Not surprisingly, e-patients with chronic conditions tend to devote more attention to their conditions than those who report no serious illness or disability. Fifty-three percent of e-patients with chronic conditions say their last search was in relation to their own health questions, whereas 33% of e-patients with no chronic conditions say their last search was in relation to their own health or medical situation.
Most e-patients, including those living with chronic conditions, are likely to identify with positive descriptions of their last search for health information online. The following responses were in line with answers from the general population of internet users who go online for health information.
On the positive side:
- 71% of e-patients with chronic conditions say they felt reassured that they could make appropriate health care decisions during their last search for health information online.
- 59% say they felt relieved or comforted by the information they found online.
- 56% say they felt confident to raise new questions or concerns about a health issue with their doctor.
- 55% say they felt eager to share their new health or medical knowledge with others.
On the negative side:
- 30% say they felt overwhelmed by the amount of information they found online.
- 19% say they felt confused by the information they found online.
- 9% say they felt frightened by the serious or graphic nature of the information they found online
One question elicited different responses from the two groups:
- 31% of e-patients with chronic conditions say they felt frustrated by a lack of information or an inability to find what they were looking for online, compared with 20% of e-patients who report no chronic conditions.
Most e-patients with chronic conditions do not consistently check the source and date of the health information they find online.
Just 14% of e-patients living with disability or chronic disease say they “always” check the source and date of the health information they find online, while another 18% say they do so “most of the time.” Sixty-seven percent of e-patients with chronic conditions say they check the source and date “only sometimes,” “hardly ever,” or “never.” These figures are not markedly different from the responses provided by other e-patients, although those living with chronic conditions are less likely than those with no chronic conditions to say they “never” check the source and date (13%, compared with 22%).
As we reported in “Online Health Search 2006,”1 the cause of diminished diligence in checking quality indicators might lie with health websites themselves: A study commissioned by the U.S. Department of Health and Human Services found that just 4% of “frequently visited” health websites disclosed the source of the information on their pages and 2% disclosed how the content is updated.2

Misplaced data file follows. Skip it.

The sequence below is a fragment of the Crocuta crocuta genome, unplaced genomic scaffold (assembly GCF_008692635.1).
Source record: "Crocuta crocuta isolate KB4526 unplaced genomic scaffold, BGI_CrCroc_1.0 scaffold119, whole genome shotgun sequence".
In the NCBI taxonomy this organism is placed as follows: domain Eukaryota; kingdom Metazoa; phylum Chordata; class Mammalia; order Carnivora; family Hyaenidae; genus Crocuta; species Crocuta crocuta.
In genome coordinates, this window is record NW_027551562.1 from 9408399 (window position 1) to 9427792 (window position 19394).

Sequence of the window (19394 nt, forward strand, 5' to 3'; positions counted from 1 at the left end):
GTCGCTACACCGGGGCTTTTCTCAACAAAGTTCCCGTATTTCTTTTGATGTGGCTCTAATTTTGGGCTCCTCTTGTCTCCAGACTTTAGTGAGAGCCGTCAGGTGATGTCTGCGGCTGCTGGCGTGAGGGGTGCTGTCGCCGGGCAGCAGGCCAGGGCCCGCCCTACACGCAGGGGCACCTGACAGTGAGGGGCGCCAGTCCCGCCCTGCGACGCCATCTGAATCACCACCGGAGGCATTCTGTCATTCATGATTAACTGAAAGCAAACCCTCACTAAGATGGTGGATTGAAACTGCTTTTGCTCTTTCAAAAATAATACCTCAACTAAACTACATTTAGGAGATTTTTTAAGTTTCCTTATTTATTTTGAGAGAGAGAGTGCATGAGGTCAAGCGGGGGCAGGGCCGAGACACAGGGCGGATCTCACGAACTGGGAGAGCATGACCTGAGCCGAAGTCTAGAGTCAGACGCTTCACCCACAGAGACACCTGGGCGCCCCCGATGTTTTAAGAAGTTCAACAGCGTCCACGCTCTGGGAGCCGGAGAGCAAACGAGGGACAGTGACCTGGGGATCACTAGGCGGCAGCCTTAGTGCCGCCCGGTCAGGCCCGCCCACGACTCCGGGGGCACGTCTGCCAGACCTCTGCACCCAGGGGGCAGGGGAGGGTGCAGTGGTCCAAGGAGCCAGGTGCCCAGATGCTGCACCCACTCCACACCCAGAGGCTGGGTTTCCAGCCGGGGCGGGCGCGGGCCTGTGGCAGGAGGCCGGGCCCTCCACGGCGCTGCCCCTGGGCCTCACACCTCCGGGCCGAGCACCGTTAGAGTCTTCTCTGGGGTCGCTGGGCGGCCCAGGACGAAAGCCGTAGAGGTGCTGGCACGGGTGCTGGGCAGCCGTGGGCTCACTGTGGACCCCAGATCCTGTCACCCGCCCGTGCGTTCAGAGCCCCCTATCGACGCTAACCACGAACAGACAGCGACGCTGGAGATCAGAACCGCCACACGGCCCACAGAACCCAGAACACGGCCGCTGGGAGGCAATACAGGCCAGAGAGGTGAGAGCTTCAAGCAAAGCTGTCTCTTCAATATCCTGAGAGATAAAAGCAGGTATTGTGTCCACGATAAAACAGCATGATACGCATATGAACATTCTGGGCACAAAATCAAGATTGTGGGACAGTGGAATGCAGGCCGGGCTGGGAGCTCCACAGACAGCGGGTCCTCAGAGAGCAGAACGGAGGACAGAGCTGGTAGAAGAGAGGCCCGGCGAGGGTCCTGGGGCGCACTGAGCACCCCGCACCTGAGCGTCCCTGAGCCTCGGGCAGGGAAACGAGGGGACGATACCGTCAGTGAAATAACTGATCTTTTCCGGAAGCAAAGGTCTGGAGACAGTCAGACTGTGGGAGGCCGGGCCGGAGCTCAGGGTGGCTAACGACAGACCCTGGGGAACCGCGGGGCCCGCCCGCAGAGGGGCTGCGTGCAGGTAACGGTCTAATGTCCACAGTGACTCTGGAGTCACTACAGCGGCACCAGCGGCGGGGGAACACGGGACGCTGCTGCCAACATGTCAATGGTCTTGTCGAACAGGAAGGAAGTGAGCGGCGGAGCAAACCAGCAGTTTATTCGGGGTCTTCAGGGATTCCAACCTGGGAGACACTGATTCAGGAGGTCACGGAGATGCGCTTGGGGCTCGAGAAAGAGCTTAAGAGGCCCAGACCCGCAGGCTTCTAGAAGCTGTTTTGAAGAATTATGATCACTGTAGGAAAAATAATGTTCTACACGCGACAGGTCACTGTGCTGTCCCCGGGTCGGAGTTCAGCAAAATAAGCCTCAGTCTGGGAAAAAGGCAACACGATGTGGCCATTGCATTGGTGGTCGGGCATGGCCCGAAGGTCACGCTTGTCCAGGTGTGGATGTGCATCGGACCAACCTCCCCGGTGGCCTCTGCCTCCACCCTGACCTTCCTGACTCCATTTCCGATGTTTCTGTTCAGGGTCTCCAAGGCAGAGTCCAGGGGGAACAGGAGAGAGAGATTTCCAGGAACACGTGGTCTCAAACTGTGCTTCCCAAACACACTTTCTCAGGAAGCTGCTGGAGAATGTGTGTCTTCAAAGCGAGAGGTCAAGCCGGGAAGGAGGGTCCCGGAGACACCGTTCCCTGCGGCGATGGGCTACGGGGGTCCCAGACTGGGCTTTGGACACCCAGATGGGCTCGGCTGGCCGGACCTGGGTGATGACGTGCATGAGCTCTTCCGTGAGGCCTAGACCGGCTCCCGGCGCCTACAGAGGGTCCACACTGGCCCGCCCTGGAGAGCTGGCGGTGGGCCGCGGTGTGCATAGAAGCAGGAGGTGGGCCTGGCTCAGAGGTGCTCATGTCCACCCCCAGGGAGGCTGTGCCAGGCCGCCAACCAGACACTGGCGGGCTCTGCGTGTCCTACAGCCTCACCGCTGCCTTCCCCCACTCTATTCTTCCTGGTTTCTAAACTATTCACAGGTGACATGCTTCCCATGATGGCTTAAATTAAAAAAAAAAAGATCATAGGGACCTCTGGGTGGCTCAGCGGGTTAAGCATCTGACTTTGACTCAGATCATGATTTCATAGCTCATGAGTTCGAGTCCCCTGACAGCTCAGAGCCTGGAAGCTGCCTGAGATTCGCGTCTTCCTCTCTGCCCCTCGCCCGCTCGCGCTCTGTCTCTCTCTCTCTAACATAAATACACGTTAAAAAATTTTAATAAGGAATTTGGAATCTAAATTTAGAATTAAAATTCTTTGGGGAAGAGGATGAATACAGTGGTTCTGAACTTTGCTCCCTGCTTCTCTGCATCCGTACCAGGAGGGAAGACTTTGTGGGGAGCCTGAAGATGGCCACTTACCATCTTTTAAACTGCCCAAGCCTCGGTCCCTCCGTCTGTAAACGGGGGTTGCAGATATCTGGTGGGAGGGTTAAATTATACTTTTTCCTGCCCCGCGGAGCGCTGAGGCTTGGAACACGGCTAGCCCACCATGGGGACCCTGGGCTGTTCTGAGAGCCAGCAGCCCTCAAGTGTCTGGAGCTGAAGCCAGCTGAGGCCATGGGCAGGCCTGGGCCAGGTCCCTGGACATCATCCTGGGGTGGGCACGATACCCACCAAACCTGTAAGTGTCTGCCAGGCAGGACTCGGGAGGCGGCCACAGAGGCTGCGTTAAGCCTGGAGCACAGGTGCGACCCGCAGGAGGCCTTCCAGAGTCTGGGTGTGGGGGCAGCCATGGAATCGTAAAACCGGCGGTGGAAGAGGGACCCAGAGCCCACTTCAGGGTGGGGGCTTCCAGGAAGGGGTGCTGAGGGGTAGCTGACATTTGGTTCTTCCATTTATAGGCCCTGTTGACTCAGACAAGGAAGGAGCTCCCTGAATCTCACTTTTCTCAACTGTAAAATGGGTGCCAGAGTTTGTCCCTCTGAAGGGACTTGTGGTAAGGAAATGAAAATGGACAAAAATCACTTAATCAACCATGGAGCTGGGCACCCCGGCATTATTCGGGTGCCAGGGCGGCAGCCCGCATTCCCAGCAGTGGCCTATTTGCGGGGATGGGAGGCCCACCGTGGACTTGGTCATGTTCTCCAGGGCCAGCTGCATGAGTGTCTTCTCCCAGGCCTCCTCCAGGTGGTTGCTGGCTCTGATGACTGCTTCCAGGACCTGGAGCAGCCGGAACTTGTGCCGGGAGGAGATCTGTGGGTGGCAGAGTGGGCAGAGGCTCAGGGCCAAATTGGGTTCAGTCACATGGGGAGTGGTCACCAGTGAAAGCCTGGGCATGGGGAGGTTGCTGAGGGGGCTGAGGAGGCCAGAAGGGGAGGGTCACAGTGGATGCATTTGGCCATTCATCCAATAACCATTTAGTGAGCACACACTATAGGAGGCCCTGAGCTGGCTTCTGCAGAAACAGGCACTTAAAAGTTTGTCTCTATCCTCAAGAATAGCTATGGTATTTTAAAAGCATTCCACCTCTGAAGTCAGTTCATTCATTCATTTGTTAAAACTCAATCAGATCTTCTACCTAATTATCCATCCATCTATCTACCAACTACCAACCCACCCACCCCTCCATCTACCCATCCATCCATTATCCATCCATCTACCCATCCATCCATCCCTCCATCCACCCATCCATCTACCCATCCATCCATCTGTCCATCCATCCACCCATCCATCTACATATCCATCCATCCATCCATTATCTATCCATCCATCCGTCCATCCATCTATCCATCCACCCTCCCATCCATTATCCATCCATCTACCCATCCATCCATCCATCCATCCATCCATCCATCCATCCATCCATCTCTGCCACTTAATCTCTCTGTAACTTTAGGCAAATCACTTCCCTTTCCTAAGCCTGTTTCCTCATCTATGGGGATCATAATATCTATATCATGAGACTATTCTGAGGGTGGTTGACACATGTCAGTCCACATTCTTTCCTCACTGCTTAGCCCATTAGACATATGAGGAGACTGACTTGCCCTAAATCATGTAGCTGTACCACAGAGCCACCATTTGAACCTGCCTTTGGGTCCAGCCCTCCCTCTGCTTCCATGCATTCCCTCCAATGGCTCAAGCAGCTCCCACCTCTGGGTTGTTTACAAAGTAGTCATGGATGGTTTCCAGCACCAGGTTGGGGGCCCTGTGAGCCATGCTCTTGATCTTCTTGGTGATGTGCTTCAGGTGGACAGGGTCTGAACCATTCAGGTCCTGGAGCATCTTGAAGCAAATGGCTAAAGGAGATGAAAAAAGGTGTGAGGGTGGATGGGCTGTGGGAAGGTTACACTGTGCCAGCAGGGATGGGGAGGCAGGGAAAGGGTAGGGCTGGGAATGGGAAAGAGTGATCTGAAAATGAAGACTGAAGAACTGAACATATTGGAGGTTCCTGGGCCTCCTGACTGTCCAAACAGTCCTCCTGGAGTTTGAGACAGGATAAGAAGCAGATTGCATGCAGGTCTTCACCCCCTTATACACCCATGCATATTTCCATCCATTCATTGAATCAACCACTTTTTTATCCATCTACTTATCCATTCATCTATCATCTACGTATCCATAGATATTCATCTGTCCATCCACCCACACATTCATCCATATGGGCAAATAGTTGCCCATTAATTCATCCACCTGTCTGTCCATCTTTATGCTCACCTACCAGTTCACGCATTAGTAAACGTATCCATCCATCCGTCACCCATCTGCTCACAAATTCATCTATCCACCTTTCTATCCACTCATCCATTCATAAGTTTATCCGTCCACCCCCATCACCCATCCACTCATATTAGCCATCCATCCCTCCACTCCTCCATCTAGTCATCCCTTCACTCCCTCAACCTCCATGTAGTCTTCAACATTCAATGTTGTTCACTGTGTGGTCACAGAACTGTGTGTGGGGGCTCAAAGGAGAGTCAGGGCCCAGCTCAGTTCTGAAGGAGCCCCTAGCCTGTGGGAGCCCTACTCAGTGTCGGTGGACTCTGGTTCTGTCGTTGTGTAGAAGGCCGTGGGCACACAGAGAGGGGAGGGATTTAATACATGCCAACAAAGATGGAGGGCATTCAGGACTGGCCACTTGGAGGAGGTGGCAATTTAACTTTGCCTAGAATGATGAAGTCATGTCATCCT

The impact of the most recent search for health information was most deeply felt by internet users who had received a serious diagnosis or experienced a health crisis in the past year.
One-quarter of adults (27%) say they or someone close to them has been diagnosed in the last 12 months with a chronic medical condition, such as asthma, diabetes, heart disease, or high blood pressure. One-third (34%) of American adults say they or someone close to them faced a serious medical emergency or crisis in the past 12 months. Members of these two groups who have searched online for health information are more likely than other e-patients to say the information they found had a major impact on their own care or the way they care for someone else.
Cite this publication: Susannah Fox. “E-patients With a Disability or Chronic Disease.” Pew Research Center, Washington, D.C. (October 8, 2007) http://www.pewinternet.org/2007/10/08/e-patients-with-a-disability-or-chronic-disease/, accessed on July 22, 2014.
- “Online Health Search 2006” (Pew Internet & American Life Project, Oct. 29, 2006). Available at: http://www.pewinternet.org/Reports/2006/Online-Health-Search-2006.aspx ↩
- “Report on Objective 11-4: Estimating the Proportion of Health Related Websites Disclosing Information That Can Be Used to Assess Their Quality” (Department of Health and Human Services, May 30 2006). Available at: http://www.health.gov/communication/healthypeople/obj1104/default.htm ↩